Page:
Thankfully, I think this is the case because although we are fallen and corrupted, the moral image of God in human beings has not yet been destroyed. And the vestiges of it, along with God’s Spirit in the world and in the church, restrain and limit us from doing even worse things to our world and to others than we could do and already have already done. Human beings are not as bad as they could be, but they are still very bad indeed. And some, by the nature of our free choices, are worse than others.
Are we free or are we slaves?
This raises another important issue in the problem of evil discussion. God has made us, to a limited but real extent, both morally free and therefore morally corruptible. The ability of human beings to choose to do good or evil did not bring about the necessity of evil. After all, Adam and Eve were not required to sin. But free will did bring about the possibility of evil. And so, as we read with sadness in Genesis chapter 3, Adam and Eve did sin. In a world where we are really free, evil is not necessary, but it is possible. And sadly, in the case of Adolf Hitler and his evil network, this possibility once again became a reality.
Could God have prevented what happened at Auschwitz? Theoretically, yes. But if God were to prevent all evil from happening, He would be removing something far more valuable. First and foremost, He would be removing human freedom. And a world where freedom is real is better than a world where we are essentially slaves or robots. I would rather love and be loved freely than to love and be loved by obligation, for then love is no longer love, but merely a pretentious and subtle form of manipulative coercion. And the tragic irony of living in a world which openly rejects transcendent moral standards is painfully clear. We expect goodness from free individuals, but we reject the foundations upon which moral restraints are both built and maintained. C. S. Lewis put it this way: “And all the time—such is the tragi-comedy of our situation—we continue to clamour for those very qualities we are rendering impossible. . . . We laugh at honour and are shocked to find traitors in our midst. We castrate and bid the geldings be fruitful” (The Abolition of Man, 35).
Making Good from Evil and Setting the Wrong to Right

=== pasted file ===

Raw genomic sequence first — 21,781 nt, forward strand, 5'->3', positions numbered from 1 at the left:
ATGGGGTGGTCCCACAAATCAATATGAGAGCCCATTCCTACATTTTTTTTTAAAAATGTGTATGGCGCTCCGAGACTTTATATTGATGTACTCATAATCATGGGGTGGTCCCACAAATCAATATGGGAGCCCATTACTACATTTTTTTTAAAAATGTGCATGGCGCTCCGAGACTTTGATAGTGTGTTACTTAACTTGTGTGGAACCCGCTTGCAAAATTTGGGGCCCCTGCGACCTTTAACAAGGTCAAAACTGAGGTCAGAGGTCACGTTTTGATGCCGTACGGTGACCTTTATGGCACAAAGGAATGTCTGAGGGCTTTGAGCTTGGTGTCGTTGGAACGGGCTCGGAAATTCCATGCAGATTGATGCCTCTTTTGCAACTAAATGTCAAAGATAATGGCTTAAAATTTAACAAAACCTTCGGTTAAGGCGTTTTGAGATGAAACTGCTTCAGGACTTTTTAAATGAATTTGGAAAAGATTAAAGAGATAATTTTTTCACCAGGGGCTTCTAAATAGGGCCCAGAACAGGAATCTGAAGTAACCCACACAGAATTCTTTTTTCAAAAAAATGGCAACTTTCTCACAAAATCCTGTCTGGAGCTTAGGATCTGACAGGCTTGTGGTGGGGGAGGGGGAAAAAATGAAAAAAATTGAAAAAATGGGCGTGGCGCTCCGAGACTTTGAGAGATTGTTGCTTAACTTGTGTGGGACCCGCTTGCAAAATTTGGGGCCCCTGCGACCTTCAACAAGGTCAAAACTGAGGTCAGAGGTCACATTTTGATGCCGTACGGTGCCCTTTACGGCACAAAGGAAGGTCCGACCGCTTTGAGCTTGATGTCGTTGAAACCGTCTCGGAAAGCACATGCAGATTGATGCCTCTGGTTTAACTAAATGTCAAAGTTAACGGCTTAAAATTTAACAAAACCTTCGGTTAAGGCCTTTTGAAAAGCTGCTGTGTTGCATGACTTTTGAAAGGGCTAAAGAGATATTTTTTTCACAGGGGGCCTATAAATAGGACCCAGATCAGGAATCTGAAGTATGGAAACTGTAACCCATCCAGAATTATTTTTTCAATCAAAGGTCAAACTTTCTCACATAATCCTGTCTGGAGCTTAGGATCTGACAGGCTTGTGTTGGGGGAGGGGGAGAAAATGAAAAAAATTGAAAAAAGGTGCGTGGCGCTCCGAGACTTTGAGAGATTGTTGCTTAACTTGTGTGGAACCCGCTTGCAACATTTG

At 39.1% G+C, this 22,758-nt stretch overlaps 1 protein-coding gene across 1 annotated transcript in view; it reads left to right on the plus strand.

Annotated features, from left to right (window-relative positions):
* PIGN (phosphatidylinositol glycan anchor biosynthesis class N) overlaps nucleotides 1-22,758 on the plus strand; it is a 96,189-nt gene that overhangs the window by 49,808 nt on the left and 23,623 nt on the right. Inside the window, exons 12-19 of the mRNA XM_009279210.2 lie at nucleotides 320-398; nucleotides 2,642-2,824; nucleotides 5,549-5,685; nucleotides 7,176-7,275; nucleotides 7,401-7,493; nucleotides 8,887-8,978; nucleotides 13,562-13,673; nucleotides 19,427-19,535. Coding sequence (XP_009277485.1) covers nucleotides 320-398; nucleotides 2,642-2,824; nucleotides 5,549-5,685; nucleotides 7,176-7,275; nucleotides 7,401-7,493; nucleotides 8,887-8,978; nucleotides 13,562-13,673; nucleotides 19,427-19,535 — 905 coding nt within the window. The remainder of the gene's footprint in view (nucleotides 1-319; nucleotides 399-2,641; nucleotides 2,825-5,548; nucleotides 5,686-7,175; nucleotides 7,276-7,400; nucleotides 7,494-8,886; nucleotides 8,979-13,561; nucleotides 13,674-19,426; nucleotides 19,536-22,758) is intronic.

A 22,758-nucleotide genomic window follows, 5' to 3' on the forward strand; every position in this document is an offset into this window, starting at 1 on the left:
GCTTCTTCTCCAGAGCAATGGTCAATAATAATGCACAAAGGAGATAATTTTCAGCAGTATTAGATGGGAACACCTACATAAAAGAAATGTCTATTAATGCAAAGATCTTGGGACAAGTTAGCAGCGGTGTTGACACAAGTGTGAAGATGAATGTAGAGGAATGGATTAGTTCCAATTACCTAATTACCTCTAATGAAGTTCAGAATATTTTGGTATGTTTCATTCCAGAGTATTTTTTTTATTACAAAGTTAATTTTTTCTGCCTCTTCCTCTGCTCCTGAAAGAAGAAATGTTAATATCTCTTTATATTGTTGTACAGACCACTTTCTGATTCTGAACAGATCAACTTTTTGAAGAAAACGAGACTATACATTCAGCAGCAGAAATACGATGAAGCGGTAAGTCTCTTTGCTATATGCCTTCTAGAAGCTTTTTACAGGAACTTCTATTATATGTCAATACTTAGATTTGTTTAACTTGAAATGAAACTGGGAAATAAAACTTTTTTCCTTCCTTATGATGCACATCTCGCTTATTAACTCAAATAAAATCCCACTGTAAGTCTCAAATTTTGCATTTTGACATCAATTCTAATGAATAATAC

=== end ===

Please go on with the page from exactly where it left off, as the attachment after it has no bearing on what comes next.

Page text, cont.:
Beyond these prior thoughts, a world where there is some evil also allows for certain “higher” moral virtues that could not be exercised in a world without it. For example, praiseworthy things, like moral development, courage, and self-sacrifice, can hardly be imagined in a setting devoid of evil, challenges and hardships. This maturing process is what John Hick calls “soul-making.”
Two more thoughts can be raised. First, God is able to take any situation and cause it to work together for good (Romans 8:28). While the action may be evil, God is not overcome by it, but can overcome it by the power of His will working in and through the reality of life in a fallen world. Nowhere is this idea more evident than in the death of Jesus Christ on the cross. In a strange and wonderful twist of reality (what C. S. Lewis and J. R. R. Tolkien call a “eucatastrophe,” or “good tragedy”), God takes the ultimate act of evil and makes it into the triumphal moment of greatest good in all of human history! By means of a hideously evil act, God brings about the final forgiveness and righteous reconciliation of all who will trust in Jesus.
One final note should be shared. Our ultimate hope and cry for justice will not be wholly fulfilled in this life. The Bible is clear: Jesus Christ will return someday in glory and will, once and for all, right all wrongs (Matthew 16:27). Justice will be served. But until then, we labor and strive for goodness and justice in a free and fallen world, seeking to know Him and make Him known to those in desperate need of a Savior from the problem of evil that still lurks in the heart and mind of every individual—yours and mine included.